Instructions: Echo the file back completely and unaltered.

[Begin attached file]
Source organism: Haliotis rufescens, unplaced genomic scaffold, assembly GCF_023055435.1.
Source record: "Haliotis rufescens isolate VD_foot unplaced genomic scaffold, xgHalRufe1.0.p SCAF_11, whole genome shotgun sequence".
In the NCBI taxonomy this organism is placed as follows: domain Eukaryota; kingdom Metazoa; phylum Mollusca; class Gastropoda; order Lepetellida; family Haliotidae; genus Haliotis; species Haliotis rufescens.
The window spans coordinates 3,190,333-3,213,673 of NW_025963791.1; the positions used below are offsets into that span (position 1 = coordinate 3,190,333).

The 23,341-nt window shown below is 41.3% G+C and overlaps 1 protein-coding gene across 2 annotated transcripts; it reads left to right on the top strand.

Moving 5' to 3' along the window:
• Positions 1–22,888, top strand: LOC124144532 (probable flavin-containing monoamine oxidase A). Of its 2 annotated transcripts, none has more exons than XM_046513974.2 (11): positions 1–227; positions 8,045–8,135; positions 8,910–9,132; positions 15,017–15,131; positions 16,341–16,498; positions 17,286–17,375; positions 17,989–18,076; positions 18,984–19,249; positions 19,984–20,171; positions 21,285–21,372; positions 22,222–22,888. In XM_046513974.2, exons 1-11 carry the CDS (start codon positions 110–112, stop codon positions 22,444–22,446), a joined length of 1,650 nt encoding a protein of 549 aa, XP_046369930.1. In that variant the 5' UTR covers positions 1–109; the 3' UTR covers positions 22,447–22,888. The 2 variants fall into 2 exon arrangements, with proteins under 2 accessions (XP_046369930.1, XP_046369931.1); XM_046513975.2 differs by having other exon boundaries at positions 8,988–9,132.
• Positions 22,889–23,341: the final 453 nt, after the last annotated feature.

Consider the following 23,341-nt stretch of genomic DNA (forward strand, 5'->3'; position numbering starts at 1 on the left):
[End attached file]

Source organism: Haliotis rufescens, unplaced genomic scaffold, assembly GCF_023055435.1.
Source record: "Haliotis rufescens isolate VD_foot unplaced genomic scaffold, xgHalRufe1.0.p SCAF_11, whole genome shotgun sequence".
In the NCBI taxonomy this organism is placed as follows: domain Eukaryota; kingdom Metazoa; phylum Mollusca; class Gastropoda; order Lepetellida; family Haliotidae; genus Haliotis; species Haliotis rufescens.
The window spans coordinates 3,190,333-3,213,673 of NW_025963791.1; the positions used below are offsets into that span (position 1 = coordinate 3,190,333).

The 23,341-nt window shown below is 41.3% G+C and overlaps 1 protein-coding gene across 2 annotated transcripts; it reads left to right on the top strand.

Moving 5' to 3' along the window:
• Positions 1–22,888, top strand: LOC124144532 (probable flavin-containing monoamine oxidase A). Of its 2 annotated transcripts, none has more exons than XM_046513974.2 (11): positions 1–227; positions 8,045–8,135; positions 8,910–9,132; positions 15,017–15,131; positions 16,341–16,498; positions 17,286–17,375; positions 17,989–18,076; positions 18,984–19,249; positions 19,984–20,171; positions 21,285–21,372; positions 22,222–22,888. In XM_046513974.2, exons 1-11 carry the CDS (start codon positions 110–112, stop codon positions 22,444–22,446), a joined length of 1,650 nt encoding a protein of 549 aa, XP_046369930.1. In that variant the 5' UTR covers positions 1–109; the 3' UTR covers positions 22,447–22,888. The 2 variants fall into 2 exon arrangements, with proteins under 2 accessions (XP_046369930.1, XP_046369931.1); XM_046513975.2 differs by having other exon boundaries at positions 8,988–9,132.
• Positions 22,889–23,341: the final 453 nt, after the last annotated feature.

Consider the following 23,341-nt stretch of genomic DNA (forward strand, 5'->3'; position numbering starts at 1 on the left):